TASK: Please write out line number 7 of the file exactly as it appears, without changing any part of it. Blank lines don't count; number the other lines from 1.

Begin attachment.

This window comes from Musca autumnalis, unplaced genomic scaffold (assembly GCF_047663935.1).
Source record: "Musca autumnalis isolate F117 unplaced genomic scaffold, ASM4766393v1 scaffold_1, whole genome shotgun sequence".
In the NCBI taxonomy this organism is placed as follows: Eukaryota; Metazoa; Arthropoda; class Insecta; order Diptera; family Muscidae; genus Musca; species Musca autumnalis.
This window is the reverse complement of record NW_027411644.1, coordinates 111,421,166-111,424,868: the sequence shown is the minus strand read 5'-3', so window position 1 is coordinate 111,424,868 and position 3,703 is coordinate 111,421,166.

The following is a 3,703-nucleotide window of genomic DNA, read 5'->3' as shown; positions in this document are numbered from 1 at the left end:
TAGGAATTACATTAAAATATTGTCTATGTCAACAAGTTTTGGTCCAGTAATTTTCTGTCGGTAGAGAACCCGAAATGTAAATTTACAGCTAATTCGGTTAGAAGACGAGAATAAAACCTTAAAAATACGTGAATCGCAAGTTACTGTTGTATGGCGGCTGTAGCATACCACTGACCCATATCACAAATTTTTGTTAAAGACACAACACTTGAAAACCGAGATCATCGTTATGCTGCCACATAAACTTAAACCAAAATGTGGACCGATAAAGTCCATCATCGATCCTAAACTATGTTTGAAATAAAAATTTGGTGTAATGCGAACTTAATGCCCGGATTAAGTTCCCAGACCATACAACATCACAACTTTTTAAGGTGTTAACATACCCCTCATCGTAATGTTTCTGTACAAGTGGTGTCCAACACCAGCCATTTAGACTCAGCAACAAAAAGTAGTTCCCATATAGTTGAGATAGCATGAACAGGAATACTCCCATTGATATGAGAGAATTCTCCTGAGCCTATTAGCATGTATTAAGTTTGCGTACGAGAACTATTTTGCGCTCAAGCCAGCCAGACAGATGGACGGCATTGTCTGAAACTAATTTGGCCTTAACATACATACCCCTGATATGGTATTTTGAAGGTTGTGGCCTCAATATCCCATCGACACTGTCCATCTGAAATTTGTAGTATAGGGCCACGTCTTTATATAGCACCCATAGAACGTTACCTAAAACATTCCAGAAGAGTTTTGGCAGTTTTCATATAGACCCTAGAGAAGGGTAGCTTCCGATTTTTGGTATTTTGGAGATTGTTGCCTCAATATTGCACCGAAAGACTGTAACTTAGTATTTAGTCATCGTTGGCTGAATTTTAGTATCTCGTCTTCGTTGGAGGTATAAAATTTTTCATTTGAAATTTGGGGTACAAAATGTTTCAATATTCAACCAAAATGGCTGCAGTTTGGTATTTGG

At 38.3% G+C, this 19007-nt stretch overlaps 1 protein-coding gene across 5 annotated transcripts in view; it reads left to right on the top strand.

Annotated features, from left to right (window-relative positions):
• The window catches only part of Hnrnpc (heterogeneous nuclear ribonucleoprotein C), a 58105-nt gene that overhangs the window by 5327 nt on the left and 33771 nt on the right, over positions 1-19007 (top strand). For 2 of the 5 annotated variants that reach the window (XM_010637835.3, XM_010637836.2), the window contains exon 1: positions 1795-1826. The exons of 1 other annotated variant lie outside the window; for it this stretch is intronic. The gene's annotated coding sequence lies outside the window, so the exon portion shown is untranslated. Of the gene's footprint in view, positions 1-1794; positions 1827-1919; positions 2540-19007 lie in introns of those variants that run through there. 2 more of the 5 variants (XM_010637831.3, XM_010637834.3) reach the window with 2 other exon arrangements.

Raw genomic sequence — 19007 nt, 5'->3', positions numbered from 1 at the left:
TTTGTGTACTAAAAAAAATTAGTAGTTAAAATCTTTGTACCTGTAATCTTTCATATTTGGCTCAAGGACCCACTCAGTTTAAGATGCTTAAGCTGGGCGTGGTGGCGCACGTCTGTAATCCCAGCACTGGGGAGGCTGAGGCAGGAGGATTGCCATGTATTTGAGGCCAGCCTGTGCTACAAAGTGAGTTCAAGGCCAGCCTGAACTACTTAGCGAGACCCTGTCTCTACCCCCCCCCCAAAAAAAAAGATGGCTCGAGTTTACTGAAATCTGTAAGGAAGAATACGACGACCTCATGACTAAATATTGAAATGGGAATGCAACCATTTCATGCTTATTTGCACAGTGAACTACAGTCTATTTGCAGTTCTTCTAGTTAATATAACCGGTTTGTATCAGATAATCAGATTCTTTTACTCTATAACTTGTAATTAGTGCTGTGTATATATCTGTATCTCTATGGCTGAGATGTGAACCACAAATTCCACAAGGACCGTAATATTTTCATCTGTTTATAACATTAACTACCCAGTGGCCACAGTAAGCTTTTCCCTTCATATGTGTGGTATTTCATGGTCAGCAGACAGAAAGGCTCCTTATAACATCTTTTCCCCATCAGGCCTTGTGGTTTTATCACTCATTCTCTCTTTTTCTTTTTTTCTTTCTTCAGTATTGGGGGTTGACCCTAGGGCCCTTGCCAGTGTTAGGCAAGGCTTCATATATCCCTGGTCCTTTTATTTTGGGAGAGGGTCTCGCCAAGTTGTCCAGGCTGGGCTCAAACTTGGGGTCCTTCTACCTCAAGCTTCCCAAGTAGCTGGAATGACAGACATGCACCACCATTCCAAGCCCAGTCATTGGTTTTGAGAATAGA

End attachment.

At 38.3% G+C, this 19007-nt stretch overlaps 1 protein-coding gene across 5 annotated transcripts in view; it reads left to right on the top strand.